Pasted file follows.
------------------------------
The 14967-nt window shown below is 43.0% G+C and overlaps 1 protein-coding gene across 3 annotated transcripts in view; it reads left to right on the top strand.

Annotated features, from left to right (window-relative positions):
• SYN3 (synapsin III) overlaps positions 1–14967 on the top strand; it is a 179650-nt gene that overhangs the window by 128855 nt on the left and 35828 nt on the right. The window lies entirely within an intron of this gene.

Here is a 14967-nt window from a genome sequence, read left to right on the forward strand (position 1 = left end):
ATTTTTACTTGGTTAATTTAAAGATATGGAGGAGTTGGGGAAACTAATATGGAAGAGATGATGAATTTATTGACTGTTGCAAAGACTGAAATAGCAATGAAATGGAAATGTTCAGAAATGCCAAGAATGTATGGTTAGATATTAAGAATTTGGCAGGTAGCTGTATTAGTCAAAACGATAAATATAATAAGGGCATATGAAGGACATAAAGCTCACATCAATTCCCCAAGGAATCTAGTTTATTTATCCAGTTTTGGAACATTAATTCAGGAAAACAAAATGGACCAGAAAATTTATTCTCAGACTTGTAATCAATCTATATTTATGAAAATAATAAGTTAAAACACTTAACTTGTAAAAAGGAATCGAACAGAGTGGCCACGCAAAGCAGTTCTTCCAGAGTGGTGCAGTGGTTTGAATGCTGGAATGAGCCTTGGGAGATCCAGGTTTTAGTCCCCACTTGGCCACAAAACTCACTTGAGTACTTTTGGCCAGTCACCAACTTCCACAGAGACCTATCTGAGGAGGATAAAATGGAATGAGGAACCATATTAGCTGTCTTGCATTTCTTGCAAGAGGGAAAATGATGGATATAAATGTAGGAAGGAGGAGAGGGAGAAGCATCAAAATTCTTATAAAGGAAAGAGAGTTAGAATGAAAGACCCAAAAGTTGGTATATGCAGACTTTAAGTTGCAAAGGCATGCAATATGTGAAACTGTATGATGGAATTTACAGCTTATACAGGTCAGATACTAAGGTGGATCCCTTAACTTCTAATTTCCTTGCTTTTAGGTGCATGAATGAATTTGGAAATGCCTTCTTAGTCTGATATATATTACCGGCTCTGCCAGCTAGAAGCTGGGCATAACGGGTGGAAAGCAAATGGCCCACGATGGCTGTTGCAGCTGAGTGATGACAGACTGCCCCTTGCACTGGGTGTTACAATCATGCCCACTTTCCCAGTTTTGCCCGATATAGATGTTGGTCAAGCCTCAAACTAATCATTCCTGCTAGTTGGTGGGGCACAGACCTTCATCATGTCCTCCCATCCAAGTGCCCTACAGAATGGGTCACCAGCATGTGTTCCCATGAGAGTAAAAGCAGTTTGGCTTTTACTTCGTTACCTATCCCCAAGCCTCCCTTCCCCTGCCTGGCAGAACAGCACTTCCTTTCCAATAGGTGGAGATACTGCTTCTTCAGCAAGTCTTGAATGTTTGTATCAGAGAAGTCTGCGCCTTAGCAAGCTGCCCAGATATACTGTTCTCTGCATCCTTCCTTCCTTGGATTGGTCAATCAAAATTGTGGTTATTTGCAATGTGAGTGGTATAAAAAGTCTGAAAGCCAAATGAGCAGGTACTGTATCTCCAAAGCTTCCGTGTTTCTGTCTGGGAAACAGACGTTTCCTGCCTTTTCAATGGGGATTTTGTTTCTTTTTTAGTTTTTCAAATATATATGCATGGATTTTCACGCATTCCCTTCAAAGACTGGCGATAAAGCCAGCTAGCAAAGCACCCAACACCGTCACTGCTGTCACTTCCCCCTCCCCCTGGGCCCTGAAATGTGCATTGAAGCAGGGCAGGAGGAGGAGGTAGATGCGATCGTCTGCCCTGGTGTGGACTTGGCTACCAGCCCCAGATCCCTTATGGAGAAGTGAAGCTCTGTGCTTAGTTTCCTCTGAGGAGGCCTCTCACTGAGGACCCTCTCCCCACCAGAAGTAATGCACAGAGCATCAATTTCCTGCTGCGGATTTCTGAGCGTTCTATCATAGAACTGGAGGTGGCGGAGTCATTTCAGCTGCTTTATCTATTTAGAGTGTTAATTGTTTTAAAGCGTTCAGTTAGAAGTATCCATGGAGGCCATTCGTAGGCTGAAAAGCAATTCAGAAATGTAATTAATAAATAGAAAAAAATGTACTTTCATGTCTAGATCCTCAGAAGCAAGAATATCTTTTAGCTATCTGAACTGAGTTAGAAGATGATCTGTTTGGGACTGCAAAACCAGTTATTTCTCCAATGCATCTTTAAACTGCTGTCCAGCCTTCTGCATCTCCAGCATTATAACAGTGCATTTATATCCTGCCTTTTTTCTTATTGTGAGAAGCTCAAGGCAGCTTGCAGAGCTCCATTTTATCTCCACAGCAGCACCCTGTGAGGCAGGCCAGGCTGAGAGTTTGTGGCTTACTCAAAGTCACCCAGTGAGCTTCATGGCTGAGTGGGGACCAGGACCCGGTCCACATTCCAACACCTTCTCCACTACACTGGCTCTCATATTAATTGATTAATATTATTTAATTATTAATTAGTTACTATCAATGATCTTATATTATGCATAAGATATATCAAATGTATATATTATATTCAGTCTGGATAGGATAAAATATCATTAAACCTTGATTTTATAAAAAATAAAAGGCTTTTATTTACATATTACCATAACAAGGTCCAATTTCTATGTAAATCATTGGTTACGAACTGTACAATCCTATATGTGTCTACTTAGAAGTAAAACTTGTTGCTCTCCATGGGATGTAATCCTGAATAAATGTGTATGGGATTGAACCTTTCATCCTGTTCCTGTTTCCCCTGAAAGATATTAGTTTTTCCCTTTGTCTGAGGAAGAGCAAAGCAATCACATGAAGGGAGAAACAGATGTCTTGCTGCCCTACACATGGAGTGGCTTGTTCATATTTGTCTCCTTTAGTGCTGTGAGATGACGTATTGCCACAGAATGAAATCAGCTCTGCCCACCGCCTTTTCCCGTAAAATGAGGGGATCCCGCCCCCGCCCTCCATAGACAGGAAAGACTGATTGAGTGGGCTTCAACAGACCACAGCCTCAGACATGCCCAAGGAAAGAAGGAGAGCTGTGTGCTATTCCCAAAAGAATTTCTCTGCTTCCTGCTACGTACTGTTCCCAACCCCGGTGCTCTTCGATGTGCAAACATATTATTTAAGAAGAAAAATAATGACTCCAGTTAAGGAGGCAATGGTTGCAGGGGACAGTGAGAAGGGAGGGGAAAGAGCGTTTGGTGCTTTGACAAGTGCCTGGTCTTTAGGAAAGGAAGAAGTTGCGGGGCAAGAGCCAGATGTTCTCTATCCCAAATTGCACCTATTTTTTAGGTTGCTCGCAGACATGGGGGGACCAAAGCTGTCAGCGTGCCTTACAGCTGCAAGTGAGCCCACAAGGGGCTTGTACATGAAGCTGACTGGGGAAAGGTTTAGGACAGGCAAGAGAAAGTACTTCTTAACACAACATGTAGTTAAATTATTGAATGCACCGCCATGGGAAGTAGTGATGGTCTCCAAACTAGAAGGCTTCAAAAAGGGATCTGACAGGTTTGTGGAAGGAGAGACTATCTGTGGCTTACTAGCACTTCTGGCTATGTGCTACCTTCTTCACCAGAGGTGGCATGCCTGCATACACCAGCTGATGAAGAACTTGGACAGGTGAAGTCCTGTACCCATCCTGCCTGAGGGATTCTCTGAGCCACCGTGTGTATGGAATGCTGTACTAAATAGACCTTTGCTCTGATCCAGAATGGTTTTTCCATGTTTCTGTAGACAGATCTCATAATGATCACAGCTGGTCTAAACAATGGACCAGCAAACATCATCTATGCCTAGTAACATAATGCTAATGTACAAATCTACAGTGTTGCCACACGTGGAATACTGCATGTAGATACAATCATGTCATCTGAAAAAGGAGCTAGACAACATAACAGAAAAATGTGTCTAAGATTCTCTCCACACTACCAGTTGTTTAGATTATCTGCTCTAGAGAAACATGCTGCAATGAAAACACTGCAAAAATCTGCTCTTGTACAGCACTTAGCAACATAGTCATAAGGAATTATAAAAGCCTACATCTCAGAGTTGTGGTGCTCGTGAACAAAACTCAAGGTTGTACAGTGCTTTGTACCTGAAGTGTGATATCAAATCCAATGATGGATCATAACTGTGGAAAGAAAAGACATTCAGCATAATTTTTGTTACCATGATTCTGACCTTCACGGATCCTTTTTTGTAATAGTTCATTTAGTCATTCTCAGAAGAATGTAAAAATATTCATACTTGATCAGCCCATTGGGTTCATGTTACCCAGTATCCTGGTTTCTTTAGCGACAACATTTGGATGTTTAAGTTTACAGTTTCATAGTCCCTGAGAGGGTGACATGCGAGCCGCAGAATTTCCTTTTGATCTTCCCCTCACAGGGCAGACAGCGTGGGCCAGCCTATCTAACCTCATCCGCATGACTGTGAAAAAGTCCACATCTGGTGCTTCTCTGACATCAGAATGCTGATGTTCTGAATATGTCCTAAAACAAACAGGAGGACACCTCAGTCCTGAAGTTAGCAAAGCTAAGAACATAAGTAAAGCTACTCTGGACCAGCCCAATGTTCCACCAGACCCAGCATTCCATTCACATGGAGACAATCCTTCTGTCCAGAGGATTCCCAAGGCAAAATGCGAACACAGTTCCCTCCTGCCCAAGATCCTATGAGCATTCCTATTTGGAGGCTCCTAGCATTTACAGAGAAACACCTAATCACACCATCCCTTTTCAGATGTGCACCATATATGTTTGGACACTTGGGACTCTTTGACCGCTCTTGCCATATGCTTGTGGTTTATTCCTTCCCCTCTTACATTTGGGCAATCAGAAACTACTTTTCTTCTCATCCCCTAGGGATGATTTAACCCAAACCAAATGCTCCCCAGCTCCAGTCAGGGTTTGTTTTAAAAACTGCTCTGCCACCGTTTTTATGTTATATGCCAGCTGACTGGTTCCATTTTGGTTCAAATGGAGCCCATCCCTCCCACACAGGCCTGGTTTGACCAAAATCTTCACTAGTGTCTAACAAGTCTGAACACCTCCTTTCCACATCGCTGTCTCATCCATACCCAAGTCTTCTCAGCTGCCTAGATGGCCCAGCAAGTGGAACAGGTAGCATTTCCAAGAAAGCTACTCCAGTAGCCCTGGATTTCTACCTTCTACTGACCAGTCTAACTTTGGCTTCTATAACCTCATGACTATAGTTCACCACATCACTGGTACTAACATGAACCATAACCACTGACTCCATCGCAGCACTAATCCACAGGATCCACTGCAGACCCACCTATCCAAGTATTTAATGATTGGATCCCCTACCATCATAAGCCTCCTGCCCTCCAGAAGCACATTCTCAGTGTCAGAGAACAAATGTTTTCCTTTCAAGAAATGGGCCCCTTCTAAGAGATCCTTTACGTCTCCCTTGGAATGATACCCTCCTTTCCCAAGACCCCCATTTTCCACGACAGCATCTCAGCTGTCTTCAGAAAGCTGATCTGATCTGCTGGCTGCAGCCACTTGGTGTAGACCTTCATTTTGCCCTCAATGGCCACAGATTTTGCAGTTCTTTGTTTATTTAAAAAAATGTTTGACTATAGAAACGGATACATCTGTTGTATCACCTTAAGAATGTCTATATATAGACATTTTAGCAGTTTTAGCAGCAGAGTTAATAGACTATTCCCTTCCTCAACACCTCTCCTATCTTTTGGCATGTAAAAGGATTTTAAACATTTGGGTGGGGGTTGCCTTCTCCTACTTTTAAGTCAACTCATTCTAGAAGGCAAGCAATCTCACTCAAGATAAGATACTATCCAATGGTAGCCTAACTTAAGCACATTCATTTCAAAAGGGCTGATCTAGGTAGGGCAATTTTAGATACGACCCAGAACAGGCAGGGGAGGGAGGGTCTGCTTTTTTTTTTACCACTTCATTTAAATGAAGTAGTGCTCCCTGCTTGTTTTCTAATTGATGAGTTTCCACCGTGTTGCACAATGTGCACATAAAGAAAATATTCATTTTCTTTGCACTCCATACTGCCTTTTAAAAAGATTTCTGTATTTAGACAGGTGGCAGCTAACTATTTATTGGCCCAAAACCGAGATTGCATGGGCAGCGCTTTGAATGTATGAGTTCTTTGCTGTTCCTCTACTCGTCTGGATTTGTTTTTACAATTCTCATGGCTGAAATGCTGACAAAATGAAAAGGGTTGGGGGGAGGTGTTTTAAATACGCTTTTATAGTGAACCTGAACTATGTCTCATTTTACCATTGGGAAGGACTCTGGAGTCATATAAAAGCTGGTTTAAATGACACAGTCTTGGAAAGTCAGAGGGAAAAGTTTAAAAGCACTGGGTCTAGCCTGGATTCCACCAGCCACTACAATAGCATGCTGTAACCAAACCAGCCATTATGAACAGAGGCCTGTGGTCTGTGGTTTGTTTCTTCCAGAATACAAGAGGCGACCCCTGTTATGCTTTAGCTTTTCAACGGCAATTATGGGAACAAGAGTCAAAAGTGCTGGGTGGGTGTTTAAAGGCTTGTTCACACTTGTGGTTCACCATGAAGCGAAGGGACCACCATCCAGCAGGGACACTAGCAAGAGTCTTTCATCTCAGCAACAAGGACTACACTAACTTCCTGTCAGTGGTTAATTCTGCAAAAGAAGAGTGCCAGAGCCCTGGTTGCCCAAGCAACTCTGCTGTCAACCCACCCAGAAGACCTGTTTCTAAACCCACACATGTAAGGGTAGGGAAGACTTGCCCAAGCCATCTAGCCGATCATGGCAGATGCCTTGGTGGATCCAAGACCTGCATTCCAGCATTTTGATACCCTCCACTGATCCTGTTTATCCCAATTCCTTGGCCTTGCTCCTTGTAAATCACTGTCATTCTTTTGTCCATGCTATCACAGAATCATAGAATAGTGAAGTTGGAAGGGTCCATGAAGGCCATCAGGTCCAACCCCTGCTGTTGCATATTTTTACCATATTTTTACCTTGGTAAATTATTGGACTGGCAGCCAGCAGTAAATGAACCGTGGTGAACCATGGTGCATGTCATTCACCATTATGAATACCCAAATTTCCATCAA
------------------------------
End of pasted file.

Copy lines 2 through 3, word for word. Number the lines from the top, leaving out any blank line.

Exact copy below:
Annotated features, from left to right (window-relative positions):
• SYN3 (synapsin III) overlaps positions 1–14967 on the top strand; it is a 179650-nt gene that overhangs the window by 128855 nt on the left and 35828 nt on the right. The window lies entirely within an intron of this gene.